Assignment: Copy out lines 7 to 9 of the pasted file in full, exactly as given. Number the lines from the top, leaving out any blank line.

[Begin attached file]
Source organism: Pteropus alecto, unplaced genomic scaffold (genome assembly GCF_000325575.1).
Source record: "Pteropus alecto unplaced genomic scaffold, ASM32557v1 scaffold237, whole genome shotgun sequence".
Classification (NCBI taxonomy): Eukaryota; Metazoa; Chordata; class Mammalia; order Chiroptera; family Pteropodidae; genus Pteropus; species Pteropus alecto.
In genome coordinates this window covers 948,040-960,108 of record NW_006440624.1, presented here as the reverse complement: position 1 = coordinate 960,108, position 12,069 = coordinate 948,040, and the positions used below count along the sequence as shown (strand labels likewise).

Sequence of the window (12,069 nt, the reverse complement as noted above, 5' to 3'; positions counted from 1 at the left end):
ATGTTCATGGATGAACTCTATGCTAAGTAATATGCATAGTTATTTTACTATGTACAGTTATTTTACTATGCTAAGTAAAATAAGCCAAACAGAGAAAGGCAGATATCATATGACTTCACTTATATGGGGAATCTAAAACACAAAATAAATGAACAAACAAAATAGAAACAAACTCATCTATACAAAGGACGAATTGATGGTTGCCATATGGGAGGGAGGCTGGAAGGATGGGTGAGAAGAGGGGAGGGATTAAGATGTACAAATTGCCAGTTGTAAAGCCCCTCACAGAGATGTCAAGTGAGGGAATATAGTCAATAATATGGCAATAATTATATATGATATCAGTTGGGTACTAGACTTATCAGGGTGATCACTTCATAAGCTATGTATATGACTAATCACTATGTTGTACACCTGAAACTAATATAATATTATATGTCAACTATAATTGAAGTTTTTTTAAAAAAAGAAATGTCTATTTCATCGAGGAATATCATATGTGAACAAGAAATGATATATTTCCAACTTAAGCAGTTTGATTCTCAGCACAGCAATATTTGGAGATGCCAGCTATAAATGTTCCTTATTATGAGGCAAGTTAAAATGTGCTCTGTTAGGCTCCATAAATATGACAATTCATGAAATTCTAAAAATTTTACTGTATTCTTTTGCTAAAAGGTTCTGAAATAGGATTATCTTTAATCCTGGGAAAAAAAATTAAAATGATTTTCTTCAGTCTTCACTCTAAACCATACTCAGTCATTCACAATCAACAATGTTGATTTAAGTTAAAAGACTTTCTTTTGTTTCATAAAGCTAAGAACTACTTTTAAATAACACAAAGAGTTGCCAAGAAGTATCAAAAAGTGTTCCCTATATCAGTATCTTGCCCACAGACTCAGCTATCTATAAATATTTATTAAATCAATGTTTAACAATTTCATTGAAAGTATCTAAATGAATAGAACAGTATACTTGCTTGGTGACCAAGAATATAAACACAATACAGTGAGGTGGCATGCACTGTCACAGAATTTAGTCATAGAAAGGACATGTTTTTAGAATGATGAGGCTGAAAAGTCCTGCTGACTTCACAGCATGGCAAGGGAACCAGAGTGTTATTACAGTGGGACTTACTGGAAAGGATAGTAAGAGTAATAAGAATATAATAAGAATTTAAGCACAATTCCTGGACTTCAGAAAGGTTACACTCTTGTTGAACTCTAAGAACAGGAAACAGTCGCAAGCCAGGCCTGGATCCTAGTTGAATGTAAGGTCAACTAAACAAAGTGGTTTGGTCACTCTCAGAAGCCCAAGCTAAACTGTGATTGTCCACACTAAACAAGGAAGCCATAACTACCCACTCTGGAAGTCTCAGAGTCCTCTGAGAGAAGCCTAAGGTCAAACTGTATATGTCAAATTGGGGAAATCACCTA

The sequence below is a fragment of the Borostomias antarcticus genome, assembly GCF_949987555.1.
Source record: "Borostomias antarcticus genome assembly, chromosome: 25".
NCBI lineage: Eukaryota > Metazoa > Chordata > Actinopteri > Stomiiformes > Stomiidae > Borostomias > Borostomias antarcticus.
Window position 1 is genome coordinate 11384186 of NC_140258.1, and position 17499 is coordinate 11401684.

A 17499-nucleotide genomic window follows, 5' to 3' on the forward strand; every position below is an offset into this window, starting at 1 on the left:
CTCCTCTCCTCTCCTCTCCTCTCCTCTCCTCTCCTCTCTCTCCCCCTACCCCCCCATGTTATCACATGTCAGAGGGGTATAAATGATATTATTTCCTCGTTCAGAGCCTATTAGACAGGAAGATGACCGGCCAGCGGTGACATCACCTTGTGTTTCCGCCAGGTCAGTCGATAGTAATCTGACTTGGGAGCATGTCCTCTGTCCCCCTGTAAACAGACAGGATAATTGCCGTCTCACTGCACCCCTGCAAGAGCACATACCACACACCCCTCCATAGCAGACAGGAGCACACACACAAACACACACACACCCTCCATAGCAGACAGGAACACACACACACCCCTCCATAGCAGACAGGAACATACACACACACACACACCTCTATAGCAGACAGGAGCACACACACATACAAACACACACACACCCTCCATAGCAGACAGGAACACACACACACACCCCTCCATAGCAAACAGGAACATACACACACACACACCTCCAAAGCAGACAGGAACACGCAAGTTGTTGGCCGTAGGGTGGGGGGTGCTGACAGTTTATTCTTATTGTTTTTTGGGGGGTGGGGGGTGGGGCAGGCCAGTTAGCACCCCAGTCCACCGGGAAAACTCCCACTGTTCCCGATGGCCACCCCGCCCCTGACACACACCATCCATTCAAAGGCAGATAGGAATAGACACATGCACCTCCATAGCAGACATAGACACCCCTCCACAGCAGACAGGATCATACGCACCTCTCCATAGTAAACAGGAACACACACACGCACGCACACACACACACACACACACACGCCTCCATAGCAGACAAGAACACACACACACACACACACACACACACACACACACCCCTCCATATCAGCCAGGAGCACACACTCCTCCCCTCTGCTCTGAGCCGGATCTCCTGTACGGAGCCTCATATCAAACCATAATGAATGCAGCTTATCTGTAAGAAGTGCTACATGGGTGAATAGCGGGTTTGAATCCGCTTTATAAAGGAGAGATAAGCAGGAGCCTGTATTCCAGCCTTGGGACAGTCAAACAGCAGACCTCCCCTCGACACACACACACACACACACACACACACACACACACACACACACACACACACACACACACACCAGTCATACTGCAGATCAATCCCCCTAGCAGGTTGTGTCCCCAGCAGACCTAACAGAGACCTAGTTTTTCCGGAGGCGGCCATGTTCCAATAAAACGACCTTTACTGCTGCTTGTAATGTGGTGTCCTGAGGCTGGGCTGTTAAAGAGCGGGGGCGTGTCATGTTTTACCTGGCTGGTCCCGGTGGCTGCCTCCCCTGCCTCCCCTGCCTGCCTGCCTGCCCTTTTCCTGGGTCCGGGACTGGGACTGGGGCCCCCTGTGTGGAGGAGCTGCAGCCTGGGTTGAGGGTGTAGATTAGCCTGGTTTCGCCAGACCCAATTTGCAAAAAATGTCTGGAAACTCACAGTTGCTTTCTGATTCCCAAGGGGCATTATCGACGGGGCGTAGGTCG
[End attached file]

The sequence below is a fragment of the Borostomias antarcticus genome, assembly GCF_949987555.1.
Source record: "Borostomias antarcticus genome assembly, chromosome: 25".
NCBI lineage: Eukaryota > Metazoa > Chordata > Actinopteri > Stomiiformes > Stomiidae > Borostomias > Borostomias antarcticus.